For Writers: Keeping the End in Sight

In case I haven’t mentioned it—and I’m pretty sure I have—I recently finished the first draft of my novel. Until then, I’d found writing easy, lovely, pleasant. Then I spent eighteen months embroiled in a war with my own head about how to get this story out the way I wanted it to sound. But I always knew I’d finish, that quitting was not an option. This is mainly because my thesis has to be a completed novel of over sixty thousand words. Without that motivation, I have to admit, finishing would have been a lot tougher.

So what do you do when the momentum ends, when it stops being fun, when you feel like you’re wading through treacle? Stop, think, and consider the following questions.

 

1. Why are you writing?

What made you start doing this? What are you hoping to achieve? If you want this book/story/play to be published one day, then visualize that happening. None of the success you imagine will happen while you have an empty page, so get writing.

 

2. Why do you want to stop?

Is it because you don’t feel like you have the time for this project? Is the story itself not working? Are you bored with it? If it’s a time thing, planning creatively to give yourself an extra few minutes a day might fix things. If the story itself is the problem, then try to think of how it could be better. Does it need a different viewpoint, different pace?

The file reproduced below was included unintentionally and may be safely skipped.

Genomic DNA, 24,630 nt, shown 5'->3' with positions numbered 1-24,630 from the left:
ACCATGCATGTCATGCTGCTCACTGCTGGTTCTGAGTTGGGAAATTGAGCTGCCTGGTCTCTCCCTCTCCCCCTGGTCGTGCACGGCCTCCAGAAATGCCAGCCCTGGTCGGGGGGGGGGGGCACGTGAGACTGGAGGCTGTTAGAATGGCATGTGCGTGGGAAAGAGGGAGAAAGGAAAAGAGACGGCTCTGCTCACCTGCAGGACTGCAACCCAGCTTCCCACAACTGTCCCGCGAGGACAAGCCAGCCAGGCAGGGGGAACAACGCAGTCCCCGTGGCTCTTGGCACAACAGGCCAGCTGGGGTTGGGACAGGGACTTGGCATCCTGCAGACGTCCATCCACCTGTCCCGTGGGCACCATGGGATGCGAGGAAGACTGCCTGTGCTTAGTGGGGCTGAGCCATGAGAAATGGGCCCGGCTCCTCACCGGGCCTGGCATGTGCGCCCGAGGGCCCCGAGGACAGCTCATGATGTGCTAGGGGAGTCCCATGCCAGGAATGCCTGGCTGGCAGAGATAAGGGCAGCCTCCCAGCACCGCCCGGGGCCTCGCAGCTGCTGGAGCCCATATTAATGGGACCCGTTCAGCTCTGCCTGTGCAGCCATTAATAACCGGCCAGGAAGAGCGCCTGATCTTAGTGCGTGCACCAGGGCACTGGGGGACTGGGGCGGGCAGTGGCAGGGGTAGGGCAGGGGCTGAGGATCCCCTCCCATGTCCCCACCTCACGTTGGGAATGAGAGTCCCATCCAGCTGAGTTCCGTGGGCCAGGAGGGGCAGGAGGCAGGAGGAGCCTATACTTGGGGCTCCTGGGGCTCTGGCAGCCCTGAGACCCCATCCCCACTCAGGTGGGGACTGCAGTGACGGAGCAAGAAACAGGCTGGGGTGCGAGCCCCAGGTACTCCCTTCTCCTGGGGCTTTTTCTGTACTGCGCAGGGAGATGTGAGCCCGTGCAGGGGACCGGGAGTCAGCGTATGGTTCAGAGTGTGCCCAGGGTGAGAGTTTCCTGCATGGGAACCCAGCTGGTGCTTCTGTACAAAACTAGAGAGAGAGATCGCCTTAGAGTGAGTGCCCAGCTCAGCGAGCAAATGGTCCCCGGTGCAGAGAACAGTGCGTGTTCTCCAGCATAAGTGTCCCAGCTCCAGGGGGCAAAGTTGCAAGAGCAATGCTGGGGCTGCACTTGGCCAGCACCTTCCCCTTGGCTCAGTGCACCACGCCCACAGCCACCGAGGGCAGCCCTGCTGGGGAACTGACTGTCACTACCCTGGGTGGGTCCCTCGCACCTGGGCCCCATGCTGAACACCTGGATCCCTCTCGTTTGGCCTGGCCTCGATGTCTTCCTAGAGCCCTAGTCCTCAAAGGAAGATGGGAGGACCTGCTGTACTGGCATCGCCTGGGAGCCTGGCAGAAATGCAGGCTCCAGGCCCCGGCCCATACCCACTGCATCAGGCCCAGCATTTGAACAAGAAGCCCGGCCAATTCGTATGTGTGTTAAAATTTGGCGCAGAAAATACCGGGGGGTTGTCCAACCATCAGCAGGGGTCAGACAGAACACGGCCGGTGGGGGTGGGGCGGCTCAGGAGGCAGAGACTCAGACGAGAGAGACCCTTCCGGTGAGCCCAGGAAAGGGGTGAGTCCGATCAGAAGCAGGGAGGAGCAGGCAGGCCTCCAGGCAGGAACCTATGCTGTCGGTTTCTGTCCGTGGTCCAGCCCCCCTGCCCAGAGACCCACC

3. What will happen if you quit?

Probably nothing. The sky won’t cave in, the earth will still keep orbiting. But how will you feel? Often, the only boss we have with writing is ourselves, and there’s nothing worse than missing out on that feeling of completion just because you couldn’t keep going.

Sometimes we feel like we can’t finish. But, most of the time, with some time away and a little thinking space, we can pick up again. Think of the Olympians gearing up right now—they do not think of failure, just the finish line. Unleash your inner athlete and keep the end in sight.

 

Helen Dring is a fiction writer from Liverpool, England. She is studying for an MA in Creative Writing and is currently writing her first novel. She likes fairy tales, ghost stories and modern history.

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